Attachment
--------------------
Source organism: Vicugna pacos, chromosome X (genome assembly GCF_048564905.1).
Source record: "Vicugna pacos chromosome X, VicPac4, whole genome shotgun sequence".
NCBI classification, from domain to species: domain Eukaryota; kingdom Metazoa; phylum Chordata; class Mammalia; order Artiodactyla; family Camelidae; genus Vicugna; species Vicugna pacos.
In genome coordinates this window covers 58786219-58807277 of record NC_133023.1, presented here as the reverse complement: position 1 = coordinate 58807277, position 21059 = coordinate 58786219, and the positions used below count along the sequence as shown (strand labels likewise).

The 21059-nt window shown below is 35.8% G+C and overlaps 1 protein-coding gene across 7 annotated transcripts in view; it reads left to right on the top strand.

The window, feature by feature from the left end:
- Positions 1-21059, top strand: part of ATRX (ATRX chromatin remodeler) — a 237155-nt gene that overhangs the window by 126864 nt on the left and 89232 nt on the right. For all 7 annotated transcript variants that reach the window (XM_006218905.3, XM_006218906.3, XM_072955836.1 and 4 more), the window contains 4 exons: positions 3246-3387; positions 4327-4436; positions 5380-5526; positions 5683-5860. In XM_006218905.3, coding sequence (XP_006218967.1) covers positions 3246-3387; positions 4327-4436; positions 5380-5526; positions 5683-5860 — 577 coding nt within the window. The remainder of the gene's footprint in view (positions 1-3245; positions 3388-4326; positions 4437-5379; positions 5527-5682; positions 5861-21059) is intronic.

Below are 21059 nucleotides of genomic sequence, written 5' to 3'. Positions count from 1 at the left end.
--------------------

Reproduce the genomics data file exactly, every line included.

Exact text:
Source organism: Vicugna pacos, chromosome X (genome assembly GCF_048564905.1).
Source record: "Vicugna pacos chromosome X, VicPac4, whole genome shotgun sequence".
NCBI classification, from domain to species: domain Eukaryota; kingdom Metazoa; phylum Chordata; class Mammalia; order Artiodactyla; family Camelidae; genus Vicugna; species Vicugna pacos.
In genome coordinates this window covers 58786219-58807277 of record NC_133023.1, presented here as the reverse complement: position 1 = coordinate 58807277, position 21059 = coordinate 58786219, and the positions used below count along the sequence as shown (strand labels likewise).

The 21059-nt window shown below is 35.8% G+C and overlaps 1 protein-coding gene across 7 annotated transcripts in view; it reads left to right on the top strand.

The window, feature by feature from the left end:
- Positions 1-21059, top strand: part of ATRX (ATRX chromatin remodeler) — a 237155-nt gene that overhangs the window by 126864 nt on the left and 89232 nt on the right. For all 7 annotated transcript variants that reach the window (XM_006218905.3, XM_006218906.3, XM_072955836.1 and 4 more), the window contains 4 exons: positions 3246-3387; positions 4327-4436; positions 5380-5526; positions 5683-5860. In XM_006218905.3, coding sequence (XP_006218967.1) covers positions 3246-3387; positions 4327-4436; positions 5380-5526; positions 5683-5860 — 577 coding nt within the window. The remainder of the gene's footprint in view (positions 1-3245; positions 3388-4326; positions 4437-5379; positions 5527-5682; positions 5861-21059) is intronic.

Below are 21059 nucleotides of genomic sequence, written 5' to 3'. Positions count from 1 at the left end.